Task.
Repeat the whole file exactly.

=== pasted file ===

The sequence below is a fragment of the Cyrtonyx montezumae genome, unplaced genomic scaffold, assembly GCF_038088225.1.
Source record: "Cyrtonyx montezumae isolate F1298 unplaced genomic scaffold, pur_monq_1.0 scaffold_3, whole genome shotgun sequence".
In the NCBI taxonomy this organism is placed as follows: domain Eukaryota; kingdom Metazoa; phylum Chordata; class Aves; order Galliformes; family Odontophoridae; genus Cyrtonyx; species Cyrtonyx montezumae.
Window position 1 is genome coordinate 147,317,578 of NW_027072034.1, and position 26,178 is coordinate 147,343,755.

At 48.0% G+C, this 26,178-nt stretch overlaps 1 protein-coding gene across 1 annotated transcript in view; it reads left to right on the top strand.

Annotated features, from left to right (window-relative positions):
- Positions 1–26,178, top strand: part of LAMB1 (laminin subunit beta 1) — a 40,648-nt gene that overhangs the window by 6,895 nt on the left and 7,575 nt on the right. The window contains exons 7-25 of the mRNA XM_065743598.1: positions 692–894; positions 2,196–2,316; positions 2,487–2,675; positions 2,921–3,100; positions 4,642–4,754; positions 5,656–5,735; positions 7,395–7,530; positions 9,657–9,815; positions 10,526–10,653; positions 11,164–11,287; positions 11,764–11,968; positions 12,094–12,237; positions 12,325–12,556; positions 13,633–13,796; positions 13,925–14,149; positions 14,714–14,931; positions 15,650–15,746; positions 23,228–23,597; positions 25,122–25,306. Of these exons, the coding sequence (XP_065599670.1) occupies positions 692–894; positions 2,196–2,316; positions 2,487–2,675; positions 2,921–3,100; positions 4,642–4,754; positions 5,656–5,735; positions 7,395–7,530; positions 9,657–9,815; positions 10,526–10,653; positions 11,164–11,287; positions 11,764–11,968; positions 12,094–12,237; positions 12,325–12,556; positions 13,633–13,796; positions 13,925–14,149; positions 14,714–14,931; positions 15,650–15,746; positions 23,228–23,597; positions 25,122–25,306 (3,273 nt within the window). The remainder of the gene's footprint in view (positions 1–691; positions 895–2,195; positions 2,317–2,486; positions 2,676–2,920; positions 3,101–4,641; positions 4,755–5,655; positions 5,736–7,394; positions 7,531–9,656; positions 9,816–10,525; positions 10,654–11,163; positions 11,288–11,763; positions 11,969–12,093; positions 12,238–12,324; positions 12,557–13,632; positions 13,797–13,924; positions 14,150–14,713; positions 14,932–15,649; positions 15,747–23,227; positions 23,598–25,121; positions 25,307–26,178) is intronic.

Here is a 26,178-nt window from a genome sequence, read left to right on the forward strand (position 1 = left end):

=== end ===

The sequence below is a fragment of the Cyrtonyx montezumae genome, unplaced genomic scaffold, assembly GCF_038088225.1.
Source record: "Cyrtonyx montezumae isolate F1298 unplaced genomic scaffold, pur_monq_1.0 scaffold_3, whole genome shotgun sequence".
In the NCBI taxonomy this organism is placed as follows: domain Eukaryota; kingdom Metazoa; phylum Chordata; class Aves; order Galliformes; family Odontophoridae; genus Cyrtonyx; species Cyrtonyx montezumae.
Window position 1 is genome coordinate 147,317,578 of NW_027072034.1, and position 26,178 is coordinate 147,343,755.

At 48.0% G+C, this 26,178-nt stretch overlaps 1 protein-coding gene across 1 annotated transcript in view; it reads left to right on the top strand.

Annotated features, from left to right (window-relative positions):
- Positions 1–26,178, top strand: part of LAMB1 (laminin subunit beta 1) — a 40,648-nt gene that overhangs the window by 6,895 nt on the left and 7,575 nt on the right. The window contains exons 7-25 of the mRNA XM_065743598.1: positions 692–894; positions 2,196–2,316; positions 2,487–2,675; positions 2,921–3,100; positions 4,642–4,754; positions 5,656–5,735; positions 7,395–7,530; positions 9,657–9,815; positions 10,526–10,653; positions 11,164–11,287; positions 11,764–11,968; positions 12,094–12,237; positions 12,325–12,556; positions 13,633–13,796; positions 13,925–14,149; positions 14,714–14,931; positions 15,650–15,746; positions 23,228–23,597; positions 25,122–25,306. Of these exons, the coding sequence (XP_065599670.1) occupies positions 692–894; positions 2,196–2,316; positions 2,487–2,675; positions 2,921–3,100; positions 4,642–4,754; positions 5,656–5,735; positions 7,395–7,530; positions 9,657–9,815; positions 10,526–10,653; positions 11,164–11,287; positions 11,764–11,968; positions 12,094–12,237; positions 12,325–12,556; positions 13,633–13,796; positions 13,925–14,149; positions 14,714–14,931; positions 15,650–15,746; positions 23,228–23,597; positions 25,122–25,306 (3,273 nt within the window). The remainder of the gene's footprint in view (positions 1–691; positions 895–2,195; positions 2,317–2,486; positions 2,676–2,920; positions 3,101–4,641; positions 4,755–5,655; positions 5,736–7,394; positions 7,531–9,656; positions 9,816–10,525; positions 10,654–11,163; positions 11,288–11,763; positions 11,969–12,093; positions 12,238–12,324; positions 12,557–13,632; positions 13,797–13,924; positions 14,150–14,713; positions 14,932–15,649; positions 15,747–23,227; positions 23,598–25,121; positions 25,307–26,178) is intronic.

Here is a 26,178-nt window from a genome sequence, read left to right on the forward strand (position 1 = left end):